make during their travels also originate from various countries and socioeconomic backgrounds. So if nothing else, the themes certainly make this a good anime to watch. There's also a little bit of supernatural awesomeness in the form of "bit beasts," for those who love their fantasy and enjoy a hats-off to mythology.
I'm not much of an art or animation guru within the anime industry, but I thought the animation was decent enough. The style made for some cute and funny expressions on occasion, and it was somewhat amusing for me to watch the cat-like eyes of the entire White Tigers team adjust in moments of anger or annoyance.
I sincerely wish I could get my hands on a Japanese sub, so I could really judge the music of the original untouched anime for what it is. But as I'm stuck with the dub, I'll say this: the music is nothing interesting. In fact, it can be irritating on occasion, as the same songs are constantly on repeat through different battles. The score is also severely underdeveloped, and barely even noticeable. Doesn't do much for the show at all.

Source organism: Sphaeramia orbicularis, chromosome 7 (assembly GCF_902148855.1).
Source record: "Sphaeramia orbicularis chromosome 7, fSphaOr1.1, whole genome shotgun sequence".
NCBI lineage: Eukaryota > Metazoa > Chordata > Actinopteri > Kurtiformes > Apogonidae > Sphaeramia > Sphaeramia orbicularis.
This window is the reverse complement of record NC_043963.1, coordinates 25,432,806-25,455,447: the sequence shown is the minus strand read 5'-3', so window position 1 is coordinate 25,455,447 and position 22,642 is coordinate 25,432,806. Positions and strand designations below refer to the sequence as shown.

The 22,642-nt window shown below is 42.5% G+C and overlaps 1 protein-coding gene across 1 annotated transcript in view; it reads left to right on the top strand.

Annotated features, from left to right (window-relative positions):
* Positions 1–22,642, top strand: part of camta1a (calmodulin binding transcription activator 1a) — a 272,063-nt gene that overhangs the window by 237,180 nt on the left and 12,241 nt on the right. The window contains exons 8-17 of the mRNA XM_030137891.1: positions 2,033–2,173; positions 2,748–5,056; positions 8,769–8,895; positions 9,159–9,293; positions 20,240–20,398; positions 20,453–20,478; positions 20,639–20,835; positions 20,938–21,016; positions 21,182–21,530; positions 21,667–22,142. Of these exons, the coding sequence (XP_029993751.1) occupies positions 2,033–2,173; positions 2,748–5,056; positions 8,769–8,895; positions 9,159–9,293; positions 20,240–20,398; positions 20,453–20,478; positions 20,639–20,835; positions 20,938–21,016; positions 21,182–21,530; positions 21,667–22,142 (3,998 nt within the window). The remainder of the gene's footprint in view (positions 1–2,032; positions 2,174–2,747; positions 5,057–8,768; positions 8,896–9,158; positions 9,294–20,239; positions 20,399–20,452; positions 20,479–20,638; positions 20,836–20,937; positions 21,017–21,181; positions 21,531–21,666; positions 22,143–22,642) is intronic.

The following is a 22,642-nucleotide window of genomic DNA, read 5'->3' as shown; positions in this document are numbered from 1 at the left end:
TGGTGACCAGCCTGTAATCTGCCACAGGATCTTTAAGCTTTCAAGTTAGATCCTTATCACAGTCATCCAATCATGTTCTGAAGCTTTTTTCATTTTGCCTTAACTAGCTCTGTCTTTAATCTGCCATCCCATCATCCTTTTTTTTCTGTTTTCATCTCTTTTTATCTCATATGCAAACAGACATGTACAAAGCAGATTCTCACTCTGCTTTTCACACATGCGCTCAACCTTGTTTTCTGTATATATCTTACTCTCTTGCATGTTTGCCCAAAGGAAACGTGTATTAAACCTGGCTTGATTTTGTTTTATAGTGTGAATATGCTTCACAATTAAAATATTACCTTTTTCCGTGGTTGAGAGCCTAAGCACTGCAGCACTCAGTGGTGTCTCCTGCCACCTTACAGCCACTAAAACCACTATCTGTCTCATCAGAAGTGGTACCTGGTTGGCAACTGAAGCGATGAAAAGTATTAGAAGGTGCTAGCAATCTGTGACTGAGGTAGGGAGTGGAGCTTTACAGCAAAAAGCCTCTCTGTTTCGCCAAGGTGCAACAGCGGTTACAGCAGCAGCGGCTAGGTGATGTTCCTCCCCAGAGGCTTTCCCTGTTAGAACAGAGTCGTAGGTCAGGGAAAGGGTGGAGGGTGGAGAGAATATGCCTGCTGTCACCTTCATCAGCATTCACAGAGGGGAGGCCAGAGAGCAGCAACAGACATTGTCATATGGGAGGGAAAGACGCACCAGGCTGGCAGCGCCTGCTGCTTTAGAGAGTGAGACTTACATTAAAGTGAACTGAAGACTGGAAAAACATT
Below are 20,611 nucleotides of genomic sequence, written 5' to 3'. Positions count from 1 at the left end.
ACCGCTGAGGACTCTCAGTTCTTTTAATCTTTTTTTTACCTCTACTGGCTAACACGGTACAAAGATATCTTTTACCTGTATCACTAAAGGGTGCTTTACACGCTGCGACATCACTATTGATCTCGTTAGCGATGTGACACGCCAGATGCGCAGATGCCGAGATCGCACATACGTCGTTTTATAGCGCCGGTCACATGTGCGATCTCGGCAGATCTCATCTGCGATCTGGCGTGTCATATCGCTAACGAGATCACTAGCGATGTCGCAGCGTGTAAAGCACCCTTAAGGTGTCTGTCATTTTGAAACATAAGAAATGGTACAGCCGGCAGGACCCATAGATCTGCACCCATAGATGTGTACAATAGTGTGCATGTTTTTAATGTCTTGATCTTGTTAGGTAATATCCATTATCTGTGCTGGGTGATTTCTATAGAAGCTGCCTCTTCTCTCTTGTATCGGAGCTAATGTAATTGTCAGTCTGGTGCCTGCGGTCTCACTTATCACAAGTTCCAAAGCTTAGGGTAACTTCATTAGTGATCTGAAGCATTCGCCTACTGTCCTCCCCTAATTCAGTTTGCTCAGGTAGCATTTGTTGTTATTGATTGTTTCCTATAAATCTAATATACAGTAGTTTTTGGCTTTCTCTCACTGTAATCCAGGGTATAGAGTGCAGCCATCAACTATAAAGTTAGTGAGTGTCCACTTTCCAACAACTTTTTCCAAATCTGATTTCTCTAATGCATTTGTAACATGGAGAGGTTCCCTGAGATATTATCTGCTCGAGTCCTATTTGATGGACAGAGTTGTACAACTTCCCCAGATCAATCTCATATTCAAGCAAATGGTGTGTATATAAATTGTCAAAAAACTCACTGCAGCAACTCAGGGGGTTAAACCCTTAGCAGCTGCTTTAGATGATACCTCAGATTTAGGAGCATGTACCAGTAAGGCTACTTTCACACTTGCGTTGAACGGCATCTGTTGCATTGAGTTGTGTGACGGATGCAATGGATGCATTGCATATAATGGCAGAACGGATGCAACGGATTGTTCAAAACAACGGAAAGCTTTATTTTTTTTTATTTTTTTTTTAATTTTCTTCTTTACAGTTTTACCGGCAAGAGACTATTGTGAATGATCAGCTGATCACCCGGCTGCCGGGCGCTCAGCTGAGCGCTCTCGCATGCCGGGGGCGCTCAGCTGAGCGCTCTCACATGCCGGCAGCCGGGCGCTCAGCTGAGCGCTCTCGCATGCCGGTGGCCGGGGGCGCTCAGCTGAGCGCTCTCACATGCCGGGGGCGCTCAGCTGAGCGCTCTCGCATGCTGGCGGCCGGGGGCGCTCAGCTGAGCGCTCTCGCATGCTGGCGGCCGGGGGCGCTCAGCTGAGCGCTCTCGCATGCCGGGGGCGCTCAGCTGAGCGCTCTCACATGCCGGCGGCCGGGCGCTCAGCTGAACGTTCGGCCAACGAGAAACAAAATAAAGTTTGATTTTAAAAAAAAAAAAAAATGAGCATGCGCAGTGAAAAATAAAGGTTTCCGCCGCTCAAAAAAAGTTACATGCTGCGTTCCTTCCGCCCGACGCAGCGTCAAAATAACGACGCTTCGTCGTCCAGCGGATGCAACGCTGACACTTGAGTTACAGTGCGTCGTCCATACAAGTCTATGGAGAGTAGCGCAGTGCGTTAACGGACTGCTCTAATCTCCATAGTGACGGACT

For a "sport" anime directed toward a younger audience, the characters have an unexpected level of depth and story. None of them are as one-sided as they seem to be at first glance, and the majority have to cope with issues that are by no means light; divorce and betrayal being just a few. Most of the characters go through some form of change, becoming either more mature or more accepting of the differences between themselves and other people. While I think that the central character Tyson and his friend Kenny should have been expanded on a little more like their teammates, it seems that their primary development was saved for a later instalment, so I supposed I can't be too dissatisfied.